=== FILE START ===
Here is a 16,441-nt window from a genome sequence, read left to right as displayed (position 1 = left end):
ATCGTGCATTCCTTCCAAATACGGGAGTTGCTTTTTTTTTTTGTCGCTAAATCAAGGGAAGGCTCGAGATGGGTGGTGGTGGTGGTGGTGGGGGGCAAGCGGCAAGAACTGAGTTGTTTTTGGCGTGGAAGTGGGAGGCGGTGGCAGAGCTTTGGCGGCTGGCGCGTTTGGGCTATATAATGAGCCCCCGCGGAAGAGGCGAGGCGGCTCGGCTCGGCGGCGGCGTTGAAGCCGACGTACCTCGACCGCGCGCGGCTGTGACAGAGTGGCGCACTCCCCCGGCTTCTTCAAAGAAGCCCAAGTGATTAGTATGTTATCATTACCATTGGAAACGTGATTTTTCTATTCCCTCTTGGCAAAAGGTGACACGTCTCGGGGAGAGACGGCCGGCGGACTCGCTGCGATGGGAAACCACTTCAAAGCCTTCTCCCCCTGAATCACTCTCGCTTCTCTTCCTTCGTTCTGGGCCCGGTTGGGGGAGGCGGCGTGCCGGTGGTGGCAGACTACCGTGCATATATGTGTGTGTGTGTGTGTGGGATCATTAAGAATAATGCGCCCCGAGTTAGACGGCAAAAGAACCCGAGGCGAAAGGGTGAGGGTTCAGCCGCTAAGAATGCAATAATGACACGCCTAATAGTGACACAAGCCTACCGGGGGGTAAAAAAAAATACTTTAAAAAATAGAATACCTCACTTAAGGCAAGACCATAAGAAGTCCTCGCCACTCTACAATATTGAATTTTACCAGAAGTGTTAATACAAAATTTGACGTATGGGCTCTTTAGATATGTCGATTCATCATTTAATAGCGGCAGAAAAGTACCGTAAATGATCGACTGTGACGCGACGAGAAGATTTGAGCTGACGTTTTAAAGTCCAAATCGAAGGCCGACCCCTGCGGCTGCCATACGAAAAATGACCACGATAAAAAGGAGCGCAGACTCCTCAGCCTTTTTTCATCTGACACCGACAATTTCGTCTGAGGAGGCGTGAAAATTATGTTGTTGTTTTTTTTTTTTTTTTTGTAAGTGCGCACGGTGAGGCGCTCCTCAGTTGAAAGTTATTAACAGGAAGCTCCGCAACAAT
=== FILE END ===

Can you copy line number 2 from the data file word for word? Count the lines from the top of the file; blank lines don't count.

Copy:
ATCGTGCATTCCTTCCAAATACGGGAGTTGCTTTTTTTTTTTGTCGCTAAATCAAGGGAAGGCTCGAGATGGGTGGTGGTGGTGGTGGTGGGGGGCAAGCGGCAAGAACTGAGTTGTTTTTGGCGTGGAAGTGGGAGGCGGTGGCAGAGCTTTGGCGGCTGGCGCGTTTGGGCTATATAATGAGCCCCCGCGGAAGAGGCGAGGCGGCTCGGCTCGGCGGCGGCGTTGAAGCCGACGTACCTCGACCGCGCGCGGCTGTGACAGAGTGGCGCACTCCCCCGGCTTCTTCAAAGAAGCCCAAGTGATTAGTATGTTATCATTACCATTGGAAACGTGATTTTTCTATTCCCTCTTGGCAAAAGGTGACACGTCTCGGGGAGAGACGGCCGGCGGACTCGCTGCGATGGGAAACCACTTCAAAGCCTTCTCCCCCTGAATCACTCTCGCTTCTCTTCCTTCGTTCTGGGCCCGGTTGGGGGAGGCGGCGTGCCGGTGGTGGCAGACTACCGTGCATATATGTGTGTGTGTGTGTGTGGGATCATTAAGAATAATGCGCCCCGAGTTAGACGGCAAAAGAACCCGAGGCGAAAGGGTGAGGGTTCAGCCGCTAAGAATGCAATAATGACACGCCTAATAGTGACACAAGCCTACCGGGGGGTAAAAAAAAATACTTTAAAAAATAGAATACCTCACTTAAGGCAAGACCATAAGAAGTCCTCGCCACTCTACAATATTGAATTTTACCAGAAGTGTTAATACAAAATTTGACGTATGGGCTCTTTAGATATGTCGATTCATCATTTAATAGCGGCAGAAAAGTACCGTAAATGATCGACTGTGACGCGACGAGAAGATTTGAGCTGACGTTTTAAAGTCCAAATCGAAGGCCGACCCCTGCGGCTGCCATACGAAAAATGACCACGATAAAAAGGAGCGCAGACTCCTCAGCCTTTTTTCATCTGACACCGACAATTTCGTCTGAGGAGGCGTGAAAATTATGTTGTTGTTTTTTTTTTTTTTTTTGTAAGTGCGCACGGTGAGGCGCTCCTCAGTTGAAAGTTATTAACAGGAAGCTCCGCAACAAT